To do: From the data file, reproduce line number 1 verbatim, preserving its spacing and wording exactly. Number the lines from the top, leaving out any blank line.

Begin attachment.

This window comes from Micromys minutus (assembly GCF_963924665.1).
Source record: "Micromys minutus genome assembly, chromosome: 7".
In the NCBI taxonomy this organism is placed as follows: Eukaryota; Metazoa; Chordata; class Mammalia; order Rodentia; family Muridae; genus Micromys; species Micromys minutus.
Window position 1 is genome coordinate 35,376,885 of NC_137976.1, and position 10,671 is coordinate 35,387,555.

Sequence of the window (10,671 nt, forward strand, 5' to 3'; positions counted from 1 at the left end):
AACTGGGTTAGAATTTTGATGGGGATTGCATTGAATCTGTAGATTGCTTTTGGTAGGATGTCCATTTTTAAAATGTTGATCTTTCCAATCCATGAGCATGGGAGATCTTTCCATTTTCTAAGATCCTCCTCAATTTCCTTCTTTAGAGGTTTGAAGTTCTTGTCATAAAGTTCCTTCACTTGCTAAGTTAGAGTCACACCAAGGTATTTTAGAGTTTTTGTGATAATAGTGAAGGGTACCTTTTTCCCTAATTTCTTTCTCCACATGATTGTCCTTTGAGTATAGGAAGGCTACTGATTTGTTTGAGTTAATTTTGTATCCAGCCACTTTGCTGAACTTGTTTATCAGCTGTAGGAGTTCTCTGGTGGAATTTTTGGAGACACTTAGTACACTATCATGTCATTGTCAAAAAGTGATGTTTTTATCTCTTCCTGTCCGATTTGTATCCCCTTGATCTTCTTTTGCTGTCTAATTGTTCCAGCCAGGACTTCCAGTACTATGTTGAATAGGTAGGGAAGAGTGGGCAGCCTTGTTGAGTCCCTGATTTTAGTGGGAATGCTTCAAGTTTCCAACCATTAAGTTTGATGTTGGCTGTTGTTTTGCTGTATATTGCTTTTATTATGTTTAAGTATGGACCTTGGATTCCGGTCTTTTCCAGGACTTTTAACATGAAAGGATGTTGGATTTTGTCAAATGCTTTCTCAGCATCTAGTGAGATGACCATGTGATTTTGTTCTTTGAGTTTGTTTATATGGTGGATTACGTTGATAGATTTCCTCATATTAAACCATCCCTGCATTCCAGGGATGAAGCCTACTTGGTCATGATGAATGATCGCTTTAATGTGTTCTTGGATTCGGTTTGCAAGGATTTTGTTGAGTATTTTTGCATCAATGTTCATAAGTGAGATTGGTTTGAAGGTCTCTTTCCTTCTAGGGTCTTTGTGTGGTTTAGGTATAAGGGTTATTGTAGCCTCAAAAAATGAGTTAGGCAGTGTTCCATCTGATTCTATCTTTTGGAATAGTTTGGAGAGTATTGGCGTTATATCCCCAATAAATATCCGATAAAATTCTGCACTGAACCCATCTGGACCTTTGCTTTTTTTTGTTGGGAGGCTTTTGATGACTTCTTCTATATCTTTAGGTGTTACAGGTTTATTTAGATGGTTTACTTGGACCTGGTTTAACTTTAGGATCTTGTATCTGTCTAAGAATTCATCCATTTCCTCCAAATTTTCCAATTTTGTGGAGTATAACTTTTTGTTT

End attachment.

This window comes from Micromys minutus (assembly GCF_963924665.1).